Engineers can make better decisions if they have pricing and availability on parts that already exist in their PLM, PDM, and ERP systems. In addition, this type of information empowers engineers to reuse CAD models and CAD data from previous projects.
Procurement professionals can find and ultimately automate purchasing decisions based on the geometry of a part using 3D shape search software to find similar CAD models in their systems.
All parametric information needs to be accessible in different stages of the product life cycle. Now more than ever, it’s vital for people and machines in manufacturing, procurement, and sales to have access to 3D models. Furthermore, these models must maintain accuracy even after being exported from the original native CAD format to a neutral CAD format or through structured data export like QIF.
Data capture and communication are the first steps in the digital thread for manufacturing, ultimately leading to automated repeat purchases and leveraging machine learning to get better pricing from suppliers.
Require Component Digital Twins from Suppliers
One challenge to implementing a fully model-based enterprise and achieving Industry 4.0 is the lack of quality supplier data, especially supplier CAD data. To understand why supplier CAD data is of such poor quality, you first must understand how engineers are getting supplier data.
Engineers typically access supplier data in one of three ways:
- Through a physical or digital supplier spec sheet
- Requesting a CAD model from a supplier
- Downloading a neutral CAD file from the internet
These methods present issues both with the lack of efficiency for engineers and with the low data quality.
When using a supplier spec sheet, a design engineer must create a CAD model representing the supplier’s data.
The first issue with this method is the margin for human error when translating the information from a spec sheet to a 3D CAD model. Engineers typically only embed the metadata they need for their specific job. Data required for downstream processes often won’t make it into the model.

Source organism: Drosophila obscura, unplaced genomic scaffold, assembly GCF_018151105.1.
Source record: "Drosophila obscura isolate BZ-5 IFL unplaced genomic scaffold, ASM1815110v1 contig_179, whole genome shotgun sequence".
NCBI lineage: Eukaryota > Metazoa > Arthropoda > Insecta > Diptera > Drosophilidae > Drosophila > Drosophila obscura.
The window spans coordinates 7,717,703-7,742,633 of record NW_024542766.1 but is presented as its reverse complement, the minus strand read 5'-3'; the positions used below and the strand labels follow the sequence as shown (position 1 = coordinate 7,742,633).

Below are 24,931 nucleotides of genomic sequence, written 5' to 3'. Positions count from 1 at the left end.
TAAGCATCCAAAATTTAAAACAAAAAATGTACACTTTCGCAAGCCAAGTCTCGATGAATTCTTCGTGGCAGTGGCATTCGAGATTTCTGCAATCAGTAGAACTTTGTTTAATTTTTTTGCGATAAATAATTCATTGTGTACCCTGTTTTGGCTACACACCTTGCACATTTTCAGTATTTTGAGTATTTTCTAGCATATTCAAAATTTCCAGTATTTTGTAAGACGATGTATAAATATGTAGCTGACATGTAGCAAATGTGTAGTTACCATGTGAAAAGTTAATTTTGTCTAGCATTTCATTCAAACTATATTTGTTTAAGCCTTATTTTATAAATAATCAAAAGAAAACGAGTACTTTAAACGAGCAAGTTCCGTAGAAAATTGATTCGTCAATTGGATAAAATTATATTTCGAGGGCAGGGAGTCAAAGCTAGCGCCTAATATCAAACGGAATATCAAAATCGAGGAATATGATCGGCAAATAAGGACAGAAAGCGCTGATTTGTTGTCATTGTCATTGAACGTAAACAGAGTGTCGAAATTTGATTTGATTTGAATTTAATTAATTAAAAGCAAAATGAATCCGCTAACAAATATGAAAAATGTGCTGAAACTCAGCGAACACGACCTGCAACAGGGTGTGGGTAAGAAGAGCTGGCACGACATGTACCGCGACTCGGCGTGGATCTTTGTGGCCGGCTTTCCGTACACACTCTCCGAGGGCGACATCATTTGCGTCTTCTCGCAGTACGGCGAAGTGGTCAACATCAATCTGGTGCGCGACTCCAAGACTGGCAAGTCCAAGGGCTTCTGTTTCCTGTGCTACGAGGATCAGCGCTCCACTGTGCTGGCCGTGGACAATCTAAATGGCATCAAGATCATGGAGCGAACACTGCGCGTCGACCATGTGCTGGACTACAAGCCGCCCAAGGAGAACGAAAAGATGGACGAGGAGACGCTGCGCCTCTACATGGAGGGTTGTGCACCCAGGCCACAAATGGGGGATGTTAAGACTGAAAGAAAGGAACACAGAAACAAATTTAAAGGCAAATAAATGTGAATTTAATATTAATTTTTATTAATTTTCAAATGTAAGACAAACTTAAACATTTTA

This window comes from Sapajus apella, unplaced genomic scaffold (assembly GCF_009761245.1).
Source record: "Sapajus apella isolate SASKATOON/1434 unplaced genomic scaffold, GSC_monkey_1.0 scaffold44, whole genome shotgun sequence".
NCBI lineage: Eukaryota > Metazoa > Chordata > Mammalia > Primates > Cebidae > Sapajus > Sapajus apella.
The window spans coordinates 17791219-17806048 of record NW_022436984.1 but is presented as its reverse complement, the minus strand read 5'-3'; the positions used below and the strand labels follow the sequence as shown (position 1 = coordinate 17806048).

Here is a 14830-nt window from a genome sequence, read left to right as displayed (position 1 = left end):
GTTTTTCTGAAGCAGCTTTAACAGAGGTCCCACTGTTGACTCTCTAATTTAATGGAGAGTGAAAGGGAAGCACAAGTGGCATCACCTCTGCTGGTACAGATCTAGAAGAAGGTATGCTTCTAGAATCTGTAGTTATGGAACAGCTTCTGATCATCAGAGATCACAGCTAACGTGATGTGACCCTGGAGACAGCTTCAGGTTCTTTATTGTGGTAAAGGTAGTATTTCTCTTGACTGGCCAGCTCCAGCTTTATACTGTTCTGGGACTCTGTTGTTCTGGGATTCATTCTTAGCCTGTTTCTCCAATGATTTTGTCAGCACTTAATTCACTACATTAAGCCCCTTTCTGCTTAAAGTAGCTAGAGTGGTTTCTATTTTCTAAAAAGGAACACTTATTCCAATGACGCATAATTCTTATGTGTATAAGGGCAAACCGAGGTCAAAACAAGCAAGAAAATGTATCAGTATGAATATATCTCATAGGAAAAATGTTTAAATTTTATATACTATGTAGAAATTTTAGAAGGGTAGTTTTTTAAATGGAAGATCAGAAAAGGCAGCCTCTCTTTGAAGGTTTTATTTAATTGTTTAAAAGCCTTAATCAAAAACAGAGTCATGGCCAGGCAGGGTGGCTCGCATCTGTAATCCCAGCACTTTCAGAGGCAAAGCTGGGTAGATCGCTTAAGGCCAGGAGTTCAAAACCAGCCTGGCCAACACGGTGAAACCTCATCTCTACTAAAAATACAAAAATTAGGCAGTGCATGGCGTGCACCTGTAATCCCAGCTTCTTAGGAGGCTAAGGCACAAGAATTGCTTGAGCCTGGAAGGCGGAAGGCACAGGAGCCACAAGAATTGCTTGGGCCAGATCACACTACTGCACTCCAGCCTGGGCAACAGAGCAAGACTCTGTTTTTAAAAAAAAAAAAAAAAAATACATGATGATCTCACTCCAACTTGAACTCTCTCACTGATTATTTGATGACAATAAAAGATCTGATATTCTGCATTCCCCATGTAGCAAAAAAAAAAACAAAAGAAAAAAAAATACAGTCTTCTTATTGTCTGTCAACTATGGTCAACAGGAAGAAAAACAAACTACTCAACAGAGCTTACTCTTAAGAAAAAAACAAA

Having engineers create 3D models from parts that already exist is a colossal waste of time. Engineers admit to spending 25% of their time searching for and recreating supplier parts.
That’s a lot of time!
If a part is complicated or requires customization, engineers will request a CAD model from the supplier. It typically takes three to fourteen days for the engineer to receive the CAD model. The model is typically a neutral CAD format, which doesn’t have essential metadata required for Industry 4.0 initiatives.
Downloading a neutral CAD file from the internet
The final way engineers gain access to supplier data is by downloading a CAD model from the supplier’s website or a third-party site. Unfortunately, CAD from supplier websites is often delivered in a neutral CAD format, lacking quality data, or only offered in one native CAD format.
All these options slow down the engineering process, weaken component manufacturers’ ability to sell parts, and are full of low-quality CAD data.
That’s where component digital twins come into play.
What are component digital twins?
Component digital twins are high-fidelity native CAD models that are equipped for industry 4.0. Native CAD formats are the power behind component digital twins. Native CAD formats preserve design intent and contain critical data.
Supplier Component Digital Twins
Typically, component manufacturers provide a neutral CAD file for engineers to spec into their designs. That worked great in the past when engineers needed less metadata embedded in the CAD model.
Today’s engineers need component digital twins. To meet crucial Industry 4.0 requirements, component manufacturers must provide CAD models in a native CAD format. By offering native CAD formats to engineers, the manufacturer’s CAD files match any CAD software their customers use, preserving vital metadata and design intent.